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Thread: N. sanguinae brown leaves.

  1. #17
    Whimgrinder's Avatar
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    Quote Originally Posted by Cruzzfish View Post
    I never said I was growing Dionaea and Nepenthes in the same tank. I'm growing Nepenthes and tropical Drosera in the same tank, and Dionaea, Sarracenia, Utricularia, Habaneria, Colopogonand two other species of Drosera in the same room several feet away away.
    That was not made clear in the discussion. Regardless, those conditions are far from ideal for an intermediate species like sanguinea. To avoid problems like the one you've already experienced, you ought to raise the temps in their tank by at least ten degree F.

  2. #18

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    Quote Originally Posted by theplantman View Post
    Also gonna throw out there that I feel like cold media/roots and root hair death may be what leads to the cold spots on the leaves. Don't know how feasible this is, but I do it for African Violets: it would help if you had the option to use warm tap water to water your plants. Obviously it will cool to your GH temp over time, but you won't get the cold water shock that can really harm roots.

    As far as the VFTs are concerned, if they awaken and you can reliably keep temps above freezing, nothing bad will happen to them. No reason to sweat bumping the overall temperature. The VFTs in the UGA collection are getting 65-75F nights consistently throughout the winter because they're grouped in with all the lowland tropicals like Neps and orchids. They emerge earlier, but there's no downside to this at all. If anything, by elongating their growing season I find they have better offsetting and seed set.
    I'm 90% the leaves that were affected were touched by snowmelt directly. The past few years have never caused the Nepenthes a problem and none of the other five nepenthes were effected, and as I mentioned earlier there was cold water potentially dripping on it due to a bad decision. The past night was even colder in that room and nothing got worse, so I think this was a one time thing.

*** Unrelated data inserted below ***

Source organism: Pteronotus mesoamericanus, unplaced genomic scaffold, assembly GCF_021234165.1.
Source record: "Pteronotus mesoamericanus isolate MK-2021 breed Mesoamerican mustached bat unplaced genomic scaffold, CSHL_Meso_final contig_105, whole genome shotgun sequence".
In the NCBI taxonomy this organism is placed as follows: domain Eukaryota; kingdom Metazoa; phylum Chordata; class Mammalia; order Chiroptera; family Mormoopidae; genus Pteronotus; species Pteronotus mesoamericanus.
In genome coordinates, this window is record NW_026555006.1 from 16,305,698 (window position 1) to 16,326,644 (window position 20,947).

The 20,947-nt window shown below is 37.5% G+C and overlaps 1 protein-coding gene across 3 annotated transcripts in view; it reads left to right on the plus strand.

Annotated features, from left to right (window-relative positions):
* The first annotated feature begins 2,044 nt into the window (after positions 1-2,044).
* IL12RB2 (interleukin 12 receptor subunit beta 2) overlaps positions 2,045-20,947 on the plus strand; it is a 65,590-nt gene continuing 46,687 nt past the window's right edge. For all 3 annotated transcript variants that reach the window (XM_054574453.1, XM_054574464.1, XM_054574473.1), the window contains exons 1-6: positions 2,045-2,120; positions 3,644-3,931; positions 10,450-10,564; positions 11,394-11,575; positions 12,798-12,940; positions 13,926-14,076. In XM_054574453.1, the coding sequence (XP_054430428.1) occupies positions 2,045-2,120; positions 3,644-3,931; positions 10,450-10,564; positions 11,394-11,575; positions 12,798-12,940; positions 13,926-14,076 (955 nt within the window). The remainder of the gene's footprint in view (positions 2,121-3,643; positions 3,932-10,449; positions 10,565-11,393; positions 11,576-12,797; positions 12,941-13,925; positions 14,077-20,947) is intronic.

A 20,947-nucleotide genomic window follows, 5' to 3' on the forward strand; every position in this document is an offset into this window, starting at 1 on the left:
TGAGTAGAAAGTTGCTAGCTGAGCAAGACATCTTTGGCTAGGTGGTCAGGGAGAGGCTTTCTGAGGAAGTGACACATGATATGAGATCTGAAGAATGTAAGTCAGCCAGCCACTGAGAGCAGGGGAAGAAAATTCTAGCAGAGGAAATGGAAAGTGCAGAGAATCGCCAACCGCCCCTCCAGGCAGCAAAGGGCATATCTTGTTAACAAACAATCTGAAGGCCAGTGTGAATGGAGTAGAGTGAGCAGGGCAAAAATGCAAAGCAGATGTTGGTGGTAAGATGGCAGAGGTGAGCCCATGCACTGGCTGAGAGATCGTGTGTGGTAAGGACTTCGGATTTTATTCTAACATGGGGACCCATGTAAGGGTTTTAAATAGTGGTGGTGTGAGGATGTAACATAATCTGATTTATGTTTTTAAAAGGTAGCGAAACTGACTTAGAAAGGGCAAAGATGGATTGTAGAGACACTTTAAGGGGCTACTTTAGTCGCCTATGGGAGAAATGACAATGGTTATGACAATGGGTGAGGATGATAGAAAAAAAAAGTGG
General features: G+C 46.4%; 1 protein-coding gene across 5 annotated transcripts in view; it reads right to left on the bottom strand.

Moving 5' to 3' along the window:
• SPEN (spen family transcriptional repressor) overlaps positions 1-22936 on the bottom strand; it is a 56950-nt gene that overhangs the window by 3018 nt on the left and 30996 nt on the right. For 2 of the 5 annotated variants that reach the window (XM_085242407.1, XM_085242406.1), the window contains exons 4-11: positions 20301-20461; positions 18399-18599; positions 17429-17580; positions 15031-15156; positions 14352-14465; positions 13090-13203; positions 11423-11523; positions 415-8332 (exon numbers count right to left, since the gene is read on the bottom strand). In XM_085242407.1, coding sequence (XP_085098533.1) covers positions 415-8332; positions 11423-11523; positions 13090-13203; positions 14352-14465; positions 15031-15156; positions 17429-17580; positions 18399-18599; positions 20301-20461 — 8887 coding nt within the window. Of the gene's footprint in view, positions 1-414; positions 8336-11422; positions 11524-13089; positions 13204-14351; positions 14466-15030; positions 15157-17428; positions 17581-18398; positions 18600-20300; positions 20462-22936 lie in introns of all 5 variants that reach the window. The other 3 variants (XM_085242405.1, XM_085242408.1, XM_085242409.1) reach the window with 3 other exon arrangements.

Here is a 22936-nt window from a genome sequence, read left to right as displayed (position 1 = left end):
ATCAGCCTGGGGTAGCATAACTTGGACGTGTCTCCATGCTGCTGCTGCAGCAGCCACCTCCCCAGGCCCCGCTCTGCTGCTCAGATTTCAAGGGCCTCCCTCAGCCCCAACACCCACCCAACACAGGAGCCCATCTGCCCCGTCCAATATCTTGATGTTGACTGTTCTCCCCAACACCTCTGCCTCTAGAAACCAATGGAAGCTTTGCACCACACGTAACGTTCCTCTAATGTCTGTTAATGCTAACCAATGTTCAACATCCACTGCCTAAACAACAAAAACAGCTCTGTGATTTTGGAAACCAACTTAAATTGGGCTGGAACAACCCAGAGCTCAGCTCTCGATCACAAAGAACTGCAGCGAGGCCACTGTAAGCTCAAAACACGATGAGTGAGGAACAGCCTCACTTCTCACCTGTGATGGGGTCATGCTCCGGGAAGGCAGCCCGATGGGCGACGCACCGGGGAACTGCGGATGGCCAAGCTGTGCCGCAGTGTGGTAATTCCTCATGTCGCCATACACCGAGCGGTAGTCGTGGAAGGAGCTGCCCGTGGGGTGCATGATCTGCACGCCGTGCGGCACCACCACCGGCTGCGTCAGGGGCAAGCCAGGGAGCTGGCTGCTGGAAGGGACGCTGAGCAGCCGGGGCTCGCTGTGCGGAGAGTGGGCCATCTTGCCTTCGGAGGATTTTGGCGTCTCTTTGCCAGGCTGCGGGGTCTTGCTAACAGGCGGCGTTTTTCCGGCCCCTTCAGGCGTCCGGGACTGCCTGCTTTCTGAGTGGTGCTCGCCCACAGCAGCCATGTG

3. #19
    Whimgrinder's Avatar
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    It appears you've been given information from several growers indicating that your temps are too low for this species, but you've decided you're going to continue doing what you're doing - so, best of luck. :-)

  4. #20

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    Quote Originally Posted by Whimgrinder View Post
    It appears you've been given information from several growers indicating that your temps are too low for this species, but you've decided you're going to continue doing what you're doing - so, best of luck. :-)
    I have had the best of luck for the past couple years with it. I don't see why you don't believe me, but if you want pictures of it while it's still alive in a couple months, and then then when it's alive next year, and then the year after, I'd be happy to oblige.

  5. #21
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    My concerns are based solely on 1) what the plant looks like right now, and 2) your growing conditions as you've described them. Thirdly, luck has nothing to do with successes in horticulture, its about skill. One does not acquire skill by wishing for it.